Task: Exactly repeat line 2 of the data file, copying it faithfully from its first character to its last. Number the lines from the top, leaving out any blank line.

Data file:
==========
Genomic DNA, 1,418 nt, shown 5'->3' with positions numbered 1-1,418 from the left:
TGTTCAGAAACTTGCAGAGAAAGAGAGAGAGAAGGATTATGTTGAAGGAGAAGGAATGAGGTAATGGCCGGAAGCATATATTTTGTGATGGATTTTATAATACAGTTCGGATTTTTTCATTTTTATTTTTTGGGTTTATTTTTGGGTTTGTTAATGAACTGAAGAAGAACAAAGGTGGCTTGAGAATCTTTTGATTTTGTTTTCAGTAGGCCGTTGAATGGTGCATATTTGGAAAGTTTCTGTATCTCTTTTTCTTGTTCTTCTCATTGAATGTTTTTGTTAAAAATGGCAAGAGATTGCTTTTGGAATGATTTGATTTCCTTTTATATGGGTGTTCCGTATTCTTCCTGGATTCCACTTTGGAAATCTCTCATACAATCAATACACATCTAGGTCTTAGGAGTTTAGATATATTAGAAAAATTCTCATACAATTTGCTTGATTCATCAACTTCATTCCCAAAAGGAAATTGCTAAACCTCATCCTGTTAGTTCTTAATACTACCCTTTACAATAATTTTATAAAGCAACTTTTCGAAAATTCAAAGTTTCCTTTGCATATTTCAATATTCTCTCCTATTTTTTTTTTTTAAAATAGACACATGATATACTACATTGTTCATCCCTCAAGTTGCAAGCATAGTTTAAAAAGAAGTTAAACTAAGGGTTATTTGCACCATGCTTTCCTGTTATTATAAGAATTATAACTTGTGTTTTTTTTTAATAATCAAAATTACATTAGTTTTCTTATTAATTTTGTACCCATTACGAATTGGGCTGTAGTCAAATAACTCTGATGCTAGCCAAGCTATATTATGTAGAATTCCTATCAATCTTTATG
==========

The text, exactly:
TGTTCAGAAACTTGCAGAGAAAGAGAGAGAGAAGGATTATGTTGAAGGAGAAGGAATGAGGTAATGGCCGGAAGCATATATTTTGTGATGGATTTTATAATACAGTTCGGATTTTTTCATTTTTATTTTTTGGGTTTATTTTTGGGTTTGTTAATGAACTGAAGAAGAACAAAGGTGGCTTGAGAATCTTTTGATTTTGTTTTCAGTAGGCCGTTGAATGGTGCATATTTGGAAAGTTTCTGTATCTCTTTTTCTTGTTCTTCTCATTGAATGTTTTTGTTAAAAATGGCAAGAGATTGCTTTTGGAATGATTTGATTTCCTTTTATATGGGTGTTCCGTATTCTTCCTGGATTCCACTTTGGAAATCTCTCATACAATCAATACACATCTAGGTCTTAGGAGTTTAGATATATTAGAAAAATTCTCATACAATTTGCTTGATTCATCAACTTCATTCCCAAAAGGAAATTGCTAAACCTCATCCTGTTAGTTCTTAATACTACCCTTTACAATAATTTTATAAAGCAACTTTTCGAAAATTCAAAGTTTCCTTTGCATATTTCAATATTCTCTCCTATTTTTTTTTTTTAAAATAGACACATGATATACTACATTGTTCATCCCTCAAGTTGCAAGCATAGTTTAAAAAGAAGTTAAACTAAGGGTTATTTGCACCATGCTTTCCTGTTATTATAAGAATTATAACTTGTGTTTTTTTTTAATAATCAAAATTACATTAGTTTTCTTATTAATTTTGTACCCATTACGAATTGGGCTGTAGTCAAATAACTCTGATGCTAGCCAAGCTATATTATGTAGAATTCCTATCAATCTTTATG